The HER was originally developed as a planning tool to identify archaeological or historic remains likely to be affected by development.

It is now also used as a resource in:

  • land-use planning
  • conservation initiatives
  • research
  • tourism
  • education
  • local history projects

How can I access the Historic Environment Record?

The Northumberland HER is held at County Hall in Morpeth but we also have a shortened version available on the Keys to the Past website.

You can get information from the HER in the following ways:

If you are making an enquiry, please be as specific as possible and include:

  • the reason you need this information
  • what you intend to do with the information
  • a contact phone number or email address

A reply will normally be sent within five working days from receipt. For more information please see our access and charging policy.

If you are planning a research project please read this advice note.

What does it cost?

  • if your enquiry is for personal research the HER search is free
  • if your enquiry is for a commercial project we will make a charge according to our charging policy for Development Management Services.

You are welcome to phone or email if you would like some general advice on your enquiry using the contact details provided above.

Projects

Find out about the projects we have been involved with which help to promote the archaeology of Northumberland.

Archaeological excavations in Berwick have shown that there are deep, complex and relatively undisturbed medieval layers buried under the town, some of which are waterlogged.

Waterlogged deposits are important because they preserve organic material, like leather, seeds, bone and shell, that doesn’t usually survive under other ground conditions.

Because waterlogged deposits are vulnerable to changes in ground conditions, for example through building schemes, the council was commissioned by English Heritage to look at the distribution and significance of waterlogged deposits in the town so they can be properly considered in the planning process.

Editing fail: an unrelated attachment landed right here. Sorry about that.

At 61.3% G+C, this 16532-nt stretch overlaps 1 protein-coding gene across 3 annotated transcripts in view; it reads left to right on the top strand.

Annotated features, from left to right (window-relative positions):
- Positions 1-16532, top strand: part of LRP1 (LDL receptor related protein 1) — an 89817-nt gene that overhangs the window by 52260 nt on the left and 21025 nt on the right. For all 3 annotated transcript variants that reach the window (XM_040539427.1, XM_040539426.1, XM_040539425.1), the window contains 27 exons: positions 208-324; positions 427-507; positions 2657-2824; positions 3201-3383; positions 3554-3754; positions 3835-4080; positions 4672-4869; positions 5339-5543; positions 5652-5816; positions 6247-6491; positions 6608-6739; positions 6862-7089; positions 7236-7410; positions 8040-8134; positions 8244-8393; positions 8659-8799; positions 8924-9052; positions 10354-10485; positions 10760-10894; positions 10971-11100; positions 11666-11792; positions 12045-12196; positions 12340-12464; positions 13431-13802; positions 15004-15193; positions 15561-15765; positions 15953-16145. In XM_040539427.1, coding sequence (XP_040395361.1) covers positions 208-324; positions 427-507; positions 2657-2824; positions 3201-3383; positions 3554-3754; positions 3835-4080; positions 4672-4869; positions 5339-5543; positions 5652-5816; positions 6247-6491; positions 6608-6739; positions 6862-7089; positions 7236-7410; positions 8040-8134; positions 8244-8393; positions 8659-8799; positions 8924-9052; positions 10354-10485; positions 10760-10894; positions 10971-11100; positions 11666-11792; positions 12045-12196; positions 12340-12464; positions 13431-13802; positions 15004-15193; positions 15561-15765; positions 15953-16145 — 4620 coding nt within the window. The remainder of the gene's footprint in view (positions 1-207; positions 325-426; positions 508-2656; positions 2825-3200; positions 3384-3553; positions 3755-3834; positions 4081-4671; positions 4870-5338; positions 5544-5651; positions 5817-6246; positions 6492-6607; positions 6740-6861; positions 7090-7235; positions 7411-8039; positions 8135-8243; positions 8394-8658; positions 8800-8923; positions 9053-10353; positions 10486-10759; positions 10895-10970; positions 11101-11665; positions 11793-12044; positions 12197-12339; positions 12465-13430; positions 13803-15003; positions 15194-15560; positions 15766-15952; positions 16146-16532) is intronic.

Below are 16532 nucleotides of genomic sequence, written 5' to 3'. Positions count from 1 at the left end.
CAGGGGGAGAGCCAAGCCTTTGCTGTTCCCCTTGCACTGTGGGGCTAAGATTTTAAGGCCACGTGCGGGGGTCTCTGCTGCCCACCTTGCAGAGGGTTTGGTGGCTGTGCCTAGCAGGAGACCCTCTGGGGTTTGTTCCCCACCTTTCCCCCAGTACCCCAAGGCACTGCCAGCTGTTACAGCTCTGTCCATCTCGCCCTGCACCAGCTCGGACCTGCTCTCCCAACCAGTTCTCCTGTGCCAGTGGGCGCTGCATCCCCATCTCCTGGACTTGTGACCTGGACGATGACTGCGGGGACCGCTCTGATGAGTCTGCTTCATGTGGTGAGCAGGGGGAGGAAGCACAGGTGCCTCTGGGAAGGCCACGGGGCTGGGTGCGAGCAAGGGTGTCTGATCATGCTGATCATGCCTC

Evidence from archaeological and borehole investigations were used to make a model of the town’s buried archaeology using a geographic information system (GIS).

View a copy of the project report here.

The Northumberland extensive urban survey is a study of 18 historic towns in the county.

It is part of a national survey to help local authorities, English Heritage and others to care for our towns and cities in the future and to ensure that archaeological information is available early in the development process.

The survey reports have been complied over a number of years and will be kept under review to take into account recent discoveries, fieldwork, research and changes in planning guidance.

The reports can be downloaded below:

Further information about Extensive Urban Surveys can be found on the English Heritage website.

Rock art is prehistoric rock carvings found on boulders and rocky outcrops in parts of Britain and Ireland. They are an important part of our historic environment and one of the more mysterious and poorly understood aspects of our past. We know very little about why the carvings and symbols were made and what it may have meant to the people who created it.

The Northumberland and Durham Rock Art Project

Although stone is a relatively resilient material, water erosion and changing temperatures make many carvings very fragile. In order to record and conserve them the Northumberland and Durham Rock Art Project was set up in 2004 to pilot the creation of a rock art archive.

This archive has been made publicly accessible over the internet and forms the basis of the first ever national rock art database – England's Rock Art.

The project developed a recording system which means that rock art across the country can now be recorded in a standardised way. This was achieved with the help of local groups and individuals and funding from English Heritage.

View the companion booklet here or email us to request a free copy.

England's Rock Art

England's Rock Art incorporates the work from the Northumberland and Durham Rock Art Project and the Newcastle University Beckensall Archive Project. It is intended that similar recording projects will eventually be undertaken for all areas of England which contain rock art and the database will be updated as the records become available.

Keys to the Past is a Heritage Lottery Fund grant-aided project run jointly by Northumberland and Durham County Councils.

It provides online access to a complete record of the archaeology of the two counties, including a glossary, parish histories and background information about the archaeology and history of the region.

Keys to the Past is based on data held in the Northumberland and Durham Historic Environment Records.

Please note that archaeological contractors are advised not to use Keys to the Past as their main source of information as it holds only summary HER information and does not include the most recent updates. Contractors should consult the HER.

Past Perfect is a New Opportunities Fund grant-aided project run jointly by Northumberland and Durham County Councils providing online access to seven very different archaeological sites.